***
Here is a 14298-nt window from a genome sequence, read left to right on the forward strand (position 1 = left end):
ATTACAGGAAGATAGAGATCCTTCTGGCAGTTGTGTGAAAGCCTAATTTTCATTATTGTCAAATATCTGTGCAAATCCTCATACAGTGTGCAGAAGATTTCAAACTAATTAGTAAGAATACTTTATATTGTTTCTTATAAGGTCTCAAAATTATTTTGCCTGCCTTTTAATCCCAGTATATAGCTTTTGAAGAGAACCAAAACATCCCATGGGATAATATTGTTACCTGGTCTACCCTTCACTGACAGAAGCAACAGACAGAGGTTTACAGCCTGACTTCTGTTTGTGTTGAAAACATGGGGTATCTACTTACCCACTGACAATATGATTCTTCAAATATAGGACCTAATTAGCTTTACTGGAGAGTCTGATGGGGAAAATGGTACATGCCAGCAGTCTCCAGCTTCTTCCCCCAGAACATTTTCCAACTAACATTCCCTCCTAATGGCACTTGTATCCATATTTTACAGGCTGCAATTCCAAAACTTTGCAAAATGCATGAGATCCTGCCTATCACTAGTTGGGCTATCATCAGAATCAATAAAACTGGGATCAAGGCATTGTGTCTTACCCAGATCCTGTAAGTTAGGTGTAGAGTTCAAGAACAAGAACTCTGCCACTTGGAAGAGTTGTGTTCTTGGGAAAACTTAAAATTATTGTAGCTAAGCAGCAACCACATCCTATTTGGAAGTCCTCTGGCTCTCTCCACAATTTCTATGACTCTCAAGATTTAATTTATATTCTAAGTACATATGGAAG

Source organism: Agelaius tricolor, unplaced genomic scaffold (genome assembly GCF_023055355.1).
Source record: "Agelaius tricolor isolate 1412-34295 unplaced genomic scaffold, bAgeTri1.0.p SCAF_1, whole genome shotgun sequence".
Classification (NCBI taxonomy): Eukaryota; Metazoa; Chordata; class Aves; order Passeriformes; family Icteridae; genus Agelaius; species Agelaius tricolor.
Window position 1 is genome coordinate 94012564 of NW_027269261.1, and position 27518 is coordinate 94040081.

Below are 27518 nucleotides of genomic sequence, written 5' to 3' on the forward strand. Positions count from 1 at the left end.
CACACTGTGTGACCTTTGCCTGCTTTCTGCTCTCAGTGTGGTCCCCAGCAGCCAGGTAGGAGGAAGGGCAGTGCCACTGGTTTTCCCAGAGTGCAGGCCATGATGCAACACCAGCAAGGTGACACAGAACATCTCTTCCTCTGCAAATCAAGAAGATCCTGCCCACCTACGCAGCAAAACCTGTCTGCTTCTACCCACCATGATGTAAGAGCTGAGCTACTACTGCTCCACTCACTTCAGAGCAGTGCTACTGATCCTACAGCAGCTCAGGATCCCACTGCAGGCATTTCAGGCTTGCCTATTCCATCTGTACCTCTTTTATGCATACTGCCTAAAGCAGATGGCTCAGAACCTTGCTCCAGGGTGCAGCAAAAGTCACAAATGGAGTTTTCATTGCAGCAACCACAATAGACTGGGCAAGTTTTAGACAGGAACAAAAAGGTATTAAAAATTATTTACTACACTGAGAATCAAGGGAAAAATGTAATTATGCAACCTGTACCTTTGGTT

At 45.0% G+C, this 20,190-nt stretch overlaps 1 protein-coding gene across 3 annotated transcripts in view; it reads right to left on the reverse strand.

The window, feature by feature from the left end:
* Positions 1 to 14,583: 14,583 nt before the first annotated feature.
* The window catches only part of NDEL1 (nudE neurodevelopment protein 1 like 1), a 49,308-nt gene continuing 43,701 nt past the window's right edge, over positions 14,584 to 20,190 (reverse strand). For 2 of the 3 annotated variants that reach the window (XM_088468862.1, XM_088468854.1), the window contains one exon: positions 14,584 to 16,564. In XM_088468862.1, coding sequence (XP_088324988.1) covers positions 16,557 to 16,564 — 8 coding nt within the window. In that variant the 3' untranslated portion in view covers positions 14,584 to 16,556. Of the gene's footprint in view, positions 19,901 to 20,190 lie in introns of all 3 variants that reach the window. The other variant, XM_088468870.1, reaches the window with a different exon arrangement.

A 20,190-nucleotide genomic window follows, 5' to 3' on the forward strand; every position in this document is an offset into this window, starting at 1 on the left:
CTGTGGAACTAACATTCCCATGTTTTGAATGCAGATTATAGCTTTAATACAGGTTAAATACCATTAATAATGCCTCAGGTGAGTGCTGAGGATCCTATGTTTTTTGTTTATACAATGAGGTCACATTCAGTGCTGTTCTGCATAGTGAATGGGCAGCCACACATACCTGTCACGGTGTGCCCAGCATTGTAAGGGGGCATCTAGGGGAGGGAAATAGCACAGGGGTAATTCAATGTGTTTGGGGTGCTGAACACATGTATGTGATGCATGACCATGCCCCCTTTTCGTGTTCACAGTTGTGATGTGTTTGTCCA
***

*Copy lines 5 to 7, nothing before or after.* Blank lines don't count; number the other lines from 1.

Classification (NCBI taxonomy): Eukaryota; Metazoa; Chordata; class Aves; order Passeriformes; family Icteridae; genus Agelaius; species Agelaius tricolor.
Window position 1 is genome coordinate 94012564 of NW_027269261.1, and position 27518 is coordinate 94040081.

Below are 27518 nucleotides of genomic sequence, written 5' to 3' on the forward strand. Positions count from 1 at the left end.